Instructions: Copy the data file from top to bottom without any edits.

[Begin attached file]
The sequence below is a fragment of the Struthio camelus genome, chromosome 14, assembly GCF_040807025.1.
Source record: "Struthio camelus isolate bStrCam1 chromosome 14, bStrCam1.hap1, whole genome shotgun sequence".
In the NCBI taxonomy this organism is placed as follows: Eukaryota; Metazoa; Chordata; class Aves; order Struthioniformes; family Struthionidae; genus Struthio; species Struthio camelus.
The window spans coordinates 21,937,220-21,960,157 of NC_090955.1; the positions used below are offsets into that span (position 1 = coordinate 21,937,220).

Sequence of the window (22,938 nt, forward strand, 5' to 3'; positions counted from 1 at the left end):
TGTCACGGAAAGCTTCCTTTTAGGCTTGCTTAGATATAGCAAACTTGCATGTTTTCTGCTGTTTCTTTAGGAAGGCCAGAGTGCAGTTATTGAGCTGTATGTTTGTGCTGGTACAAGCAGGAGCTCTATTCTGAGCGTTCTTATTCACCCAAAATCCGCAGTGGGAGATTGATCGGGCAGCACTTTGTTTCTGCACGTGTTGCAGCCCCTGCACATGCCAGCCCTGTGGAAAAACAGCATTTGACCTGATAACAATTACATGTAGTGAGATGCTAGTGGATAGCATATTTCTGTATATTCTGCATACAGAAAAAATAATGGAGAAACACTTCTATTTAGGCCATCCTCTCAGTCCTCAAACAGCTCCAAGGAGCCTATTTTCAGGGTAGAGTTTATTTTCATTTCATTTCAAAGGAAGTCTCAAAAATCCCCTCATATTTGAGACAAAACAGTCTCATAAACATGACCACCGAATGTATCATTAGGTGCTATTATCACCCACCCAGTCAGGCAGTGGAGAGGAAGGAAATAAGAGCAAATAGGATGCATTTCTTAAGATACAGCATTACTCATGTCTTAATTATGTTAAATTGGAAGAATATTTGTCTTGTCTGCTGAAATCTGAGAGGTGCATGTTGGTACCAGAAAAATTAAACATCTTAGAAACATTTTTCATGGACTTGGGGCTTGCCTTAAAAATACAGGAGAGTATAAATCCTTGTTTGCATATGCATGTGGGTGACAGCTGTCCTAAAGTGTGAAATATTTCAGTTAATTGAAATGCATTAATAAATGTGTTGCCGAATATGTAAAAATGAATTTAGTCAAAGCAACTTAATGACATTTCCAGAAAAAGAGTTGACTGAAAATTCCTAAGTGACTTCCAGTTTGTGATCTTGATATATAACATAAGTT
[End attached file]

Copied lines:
The sequence below is a fragment of the Struthio camelus genome, chromosome 14, assembly GCF_040807025.1.
Source record: "Struthio camelus isolate bStrCam1 chromosome 14, bStrCam1.hap1, whole genome shotgun sequence".
In the NCBI taxonomy this organism is placed as follows: Eukaryota; Metazoa; Chordata; class Aves; order Struthioniformes; family Struthionidae; genus Struthio; species Struthio camelus.
The window spans coordinates 21,937,220-21,960,157 of NC_090955.1; the positions used below are offsets into that span (position 1 = coordinate 21,937,220).

Sequence of the window (22,938 nt, forward strand, 5' to 3'; positions counted from 1 at the left end):
TGTCACGGAAAGCTTCCTTTTAGGCTTGCTTAGATATAGCAAACTTGCATGTTTTCTGCTGTTTCTTTAGGAAGGCCAGAGTGCAGTTATTGAGCTGTATGTTTGTGCTGGTACAAGCAGGAGCTCTATTCTGAGCGTTCTTATTCACCCAAAATCCGCAGTGGGAGATTGATCGGGCAGCACTTTGTTTCTGCACGTGTTGCAGCCCCTGCACATGCCAGCCCTGTGGAAAAACAGCATTTGACCTGATAACAATTACATGTAGTGAGATGCTAGTGGATAGCATATTTCTGTATATTCTGCATACAGAAAAAATAATGGAGAAACACTTCTATTTAGGCCATCCTCTCAGTCCTCAAACAGCTCCAAGGAGCCTATTTTCAGGGTAGAGTTTATTTTCATTTCATTTCAAAGGAAGTCTCAAAAATCCCCTCATATTTGAGACAAAACAGTCTCATAAACATGACCACCGAATGTATCATTAGGTGCTATTATCACCCACCCAGTCAGGCAGTGGAGAGGAAGGAAATAAGAGCAAATAGGATGCATTTCTTAAGATACAGCATTACTCATGTCTTAATTATGTTAAATTGGAAGAATATTTGTCTTGTCTGCTGAAATCTGAGAGGTGCATGTTGGTACCAGAAAAATTAAACATCTTAGAAACATTTTTCATGGACTTGGGGCTTGCCTTAAAAATACAGGAGAGTATAAATCCTTGTTTGCATATGCATGTGGGTGACAGCTGTCCTAAAGTGTGAAATATTTCAGTTAATTGAAATGCATTAATAAATGTGTTGCCGAATATGTAAAAATGAATTTAGTCAAAGCAACTTAATGACATTTCCAGAAAAAGAGTTGACTGAAAATTCCTAAGTGACTTCCAGTTTGTGATCTTGATATATAACATAAGTT